The First Law of Economics: For every economist, there exists an equal and opposite economist.
The Second Law of Economics: They’re both wrong.
You’d think that Finance is a well-researched topic, having solved the “big questions” of our time. Market efficiency suggests that an asset’s last-traded price, such as a stock, reflects its true value. If markets are efficient, then how can anyone outperform the average return of the market over a long time? Finance has been around longer than the scientific method¹ , but we have only just scratched the surface on market efficiency. Let’s look back in time at the discovery process of finance.
One of the first philosophers was a trader. Thales of Miletus predicted a bumper crop of olives and so he negotiated with the owners of olive presses to pre-pay for their use at a future time. Thales is credited with creating the first recorded futures contract. He is also credited with being the first person in Western civilization to leave mysticism behind and begin thinking in terms of scientific philosophy.
A French mathematician by the name of Mathieu de la Porte is credited with providing the first use of the word arbitrage.
“L’arbitrage est une combinaison que l’on fait de plusieurs changes, pour connaître quelle place est plus avantageuse pour tirer et remettre.” — “La science des négociants et teneurs de livres”²
Translated loosely, arbitrage considers different exchange rates to recognize the most profitable places of issuance and settlement for a bill of exchange. The concept of market inefficiencies was evident; but no formal theory has been proposed.
Louis Bachelier provided the mathematical process that we still use today. Bachelier was the first person to model Brownian Motion³ and is considered to be the Father of Quantitative Finance. Albert Einstein provided the mathematical proof five years later⁴. Some of the arguments in his thesis align closely with the assumptions of the Efficient Market Hypothesis, since a random walk would approximate the future price of a security when all the information about a security was available to everyone.
1952 — Modern Portfolio Theory
Harry Markowitz published “Portfolio Selection” in the Journal of Finance in 1952. He showed that a diversified portfolio exists which maximizes expected return and minimizes risk. His research has been cited 39,348 times⁵.
1970 — Efficient Market Hypothesis
Why did researchers take so long to formally define an efficient market? Eugene Fama proposed three forms⁶ of market efficiency:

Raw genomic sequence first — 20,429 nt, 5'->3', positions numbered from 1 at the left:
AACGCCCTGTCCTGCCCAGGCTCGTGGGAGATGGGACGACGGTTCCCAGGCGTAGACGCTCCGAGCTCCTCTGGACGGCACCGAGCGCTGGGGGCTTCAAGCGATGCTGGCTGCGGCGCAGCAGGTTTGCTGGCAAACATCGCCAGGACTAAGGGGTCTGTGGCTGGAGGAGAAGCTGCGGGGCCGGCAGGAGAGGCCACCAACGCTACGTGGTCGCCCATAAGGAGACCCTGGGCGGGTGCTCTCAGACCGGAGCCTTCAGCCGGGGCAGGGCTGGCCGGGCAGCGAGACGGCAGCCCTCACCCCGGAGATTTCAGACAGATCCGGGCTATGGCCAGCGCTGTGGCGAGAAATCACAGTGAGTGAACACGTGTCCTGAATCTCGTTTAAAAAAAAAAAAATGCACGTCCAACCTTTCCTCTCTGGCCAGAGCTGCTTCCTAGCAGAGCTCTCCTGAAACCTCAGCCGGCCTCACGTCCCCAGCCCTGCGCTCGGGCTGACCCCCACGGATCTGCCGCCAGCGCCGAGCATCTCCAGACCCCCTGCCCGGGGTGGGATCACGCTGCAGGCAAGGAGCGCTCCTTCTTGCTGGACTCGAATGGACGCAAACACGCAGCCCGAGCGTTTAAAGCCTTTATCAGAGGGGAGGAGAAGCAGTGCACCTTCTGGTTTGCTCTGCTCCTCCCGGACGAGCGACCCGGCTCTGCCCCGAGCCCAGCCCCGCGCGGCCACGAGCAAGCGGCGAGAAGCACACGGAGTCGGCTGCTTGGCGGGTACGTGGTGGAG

Weak-Form Efficiency: Future prices cannot be predicted by analyzing prices from the past. In other words, making investment decisions based solely on historical pricing data will not generate excess returns in the long run.
Semi-Strong-Form Efficiency: Share prices adjust to new publicly available information quickly and in an unbiased manner. This form of efficiency means that trading on historic price data or fundamental stock analysis would not generate excess returns in the long run.
Strong-Form Efficiency: Share prices reflect all information available in the public domain and the information held by insiders, and no one can earn excess returns.
These hypotheses form the bulk of the foundations of empirical finance. Earning risk-free returns should be impossible. Hedge Funds should not be able to generate excess returns above their fee structure.
1973 — Black-Scholes Formula
Fischer Black, Robert Merton and Myron Scholes “did the math” to demonstrate that an option’s theoretical price can be calculated using five inputs: the strike price of an option, the current stock price, the time to expiration, the risk-free rate and the volatility of the stock. Their research eventually earned them a Nobel Prize. Unfortunately, their model does not account for “fat tail risk,” since their model assumes that stock returns follow a log-normal process.
Empirically, stock returns do not follow a normal distribution.
Fat-tail risk would eventually destroy Long-Term Capital Management, a hedge fund which Myron Scholes and Robert Merton served as Principals. Long-Term Capital Management required a bail-out organized by the Federal Reserve, who feared that contagion would bring down other titans of industry.
1992 — Fama-French 3-Factor Model